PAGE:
|Julian Lim and David F. Dinges (2007), Scholarpedia, 2(8):2433.||doi:10.4249/scholarpedia.2433||revision #137223 [link to/cite this article]|
Sleep deprivation is the restriction of sleep below the level of basal sleep need; this can be both acute (a single period of extended wakefulness), or chronic (the accumulation of sleep debt over multiple nights of sleep restriction). The basal sleep need of an organism is its habitual sleep duration in the absence of pre-existing sleep debt, with sleep debt defined as the duration of sleep below which waking deficits can be observed. In human beings, these deficits can be seen across a spectrum of neurocognitive domains from basic attentional processes to high-level executive function.
Under unrestricted sleep conditions, endogenous circadian and homeostatic processes interact to promote periods of stable sleep and wakefulness, with relatively abrupt transitions from one state to the other. Sleep deprivation leads to a breakdown in this stability, beginning with transient and involuntary intrusions of sleep into periods of wakefulness. These intrusions can be observed through a number of neurobehavioral phenomena, including microsleeps, sleep attacks, slow eyelid closures, voluntary naps, and slow rolling eye movements.
Apart from these directly-observable phenomena, the effects of sleep deprivation on human beings fall into two main categories: objective (which can be physiological or cognitive), and subjective.
- Sleep propensity: The classic paradigms used to measure sleep propensity are the multiple sleep latency test (MSLT) (Carskadon and Dement, 1975) and the maintenance of wakefulness test (MWT) (Mitler et al., 1982). The MSLT measures time to sleep onset when subjects are instructed to fall asleep while lying supine in a sleep-conducive environment. In contrast, the MWT measures a subject’s ability to remain awake while sitting upright in a quiet, darkened room. Sleep latency on both of these tests has an inverse relationship with the number of hours a subject has been sleep deprived.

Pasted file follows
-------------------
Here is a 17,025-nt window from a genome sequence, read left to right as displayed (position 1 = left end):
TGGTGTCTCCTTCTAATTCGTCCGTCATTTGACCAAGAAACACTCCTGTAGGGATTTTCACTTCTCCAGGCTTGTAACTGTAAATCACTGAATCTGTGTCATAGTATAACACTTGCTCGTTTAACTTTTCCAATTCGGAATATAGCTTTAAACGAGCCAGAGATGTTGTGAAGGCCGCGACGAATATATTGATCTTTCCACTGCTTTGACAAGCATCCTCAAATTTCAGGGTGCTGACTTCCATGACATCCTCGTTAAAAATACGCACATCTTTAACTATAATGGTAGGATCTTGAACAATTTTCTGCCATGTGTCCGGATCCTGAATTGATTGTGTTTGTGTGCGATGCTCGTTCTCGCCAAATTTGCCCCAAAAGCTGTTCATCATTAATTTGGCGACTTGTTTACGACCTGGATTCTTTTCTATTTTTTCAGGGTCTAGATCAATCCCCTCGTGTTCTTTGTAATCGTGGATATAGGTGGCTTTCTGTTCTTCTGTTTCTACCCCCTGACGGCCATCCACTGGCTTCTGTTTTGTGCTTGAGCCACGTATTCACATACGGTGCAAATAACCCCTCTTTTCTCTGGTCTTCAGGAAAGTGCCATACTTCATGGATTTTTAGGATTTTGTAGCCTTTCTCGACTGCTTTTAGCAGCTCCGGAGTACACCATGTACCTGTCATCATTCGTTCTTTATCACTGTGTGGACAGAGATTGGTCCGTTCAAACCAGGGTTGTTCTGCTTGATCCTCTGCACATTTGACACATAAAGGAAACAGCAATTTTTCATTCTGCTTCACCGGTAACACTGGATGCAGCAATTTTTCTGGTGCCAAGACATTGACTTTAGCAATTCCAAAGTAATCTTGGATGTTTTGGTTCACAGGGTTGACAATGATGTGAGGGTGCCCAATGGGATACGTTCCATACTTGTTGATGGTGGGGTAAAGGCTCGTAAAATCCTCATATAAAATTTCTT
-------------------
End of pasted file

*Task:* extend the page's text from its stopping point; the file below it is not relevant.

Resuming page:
- Endocrine changes are regularly observed in experiments of total sleep deprivation, including a reduction in levels of growth hormone (Radomski et al., 1992; Seifritz et al., 1995) and in levels of leptin in both rodents (Everson and Crowley, 2004) and humans (Mullington et al., 2003) Increases have been observed in levels of thyroid axis hormones (Allan and Czeisler, 1994; Gary et al., 1996), prolactin, luteinizing hormone and estradiol during partial sleep deprivation (Baumgartner et al., 1993). Cortisol levels, which normally follow a circadian/ultradian cycle, are altered following periods of sleep deprivation. These changes are somewhat dependent on the time of measurement post-SD; there is a rebound increase of cortisol before sleep onset after a night without sleep, (Leproult et al. 1997; Mullington et al. 1996; Weitzman et al. 1983), but decreased levels directly after the deprivation period, or when integrated over the course of the subsequent night. (Akerstedt et al. 1980; Dinges et al. 1994; Vgontzas et al. 1999a; Frey et al. 2007). Certain investigators have also found no significant change in levels of this hormone. (Gary et al. 1996; Gonzalez-Ortiz et al. 2000; Haack et al. 2002).
- Immune system/inflammatory response: Sleep deprivation has effects on the immune system, including changes in natural killer cell activity (Irwin et al., 1994; Irwin et al., 1996), interleukin-6 (Redwine et al., 2000; Shearer et al., 2001), soluble tumor necrosis factor-alpha receptor 1 (Shearer et al., 2001) and cell adhesion molecules (Frey et al., 2007). Chronic sleep deprivation in shift workers and nurses is associated with increased cardiovascular risk, possibly mediated by inflammatory markers such as C-reactive protein (Ayas et al., 2003).
- Neurogenesis: There is evidence that sleep deprivation inhibits adult neurogenesis in the dentate gyrus of the hippocampus of rodents via the action of elevated levels of circulating glucocorticoids (Hairston et al., 2005; Mirescu et al., 2006).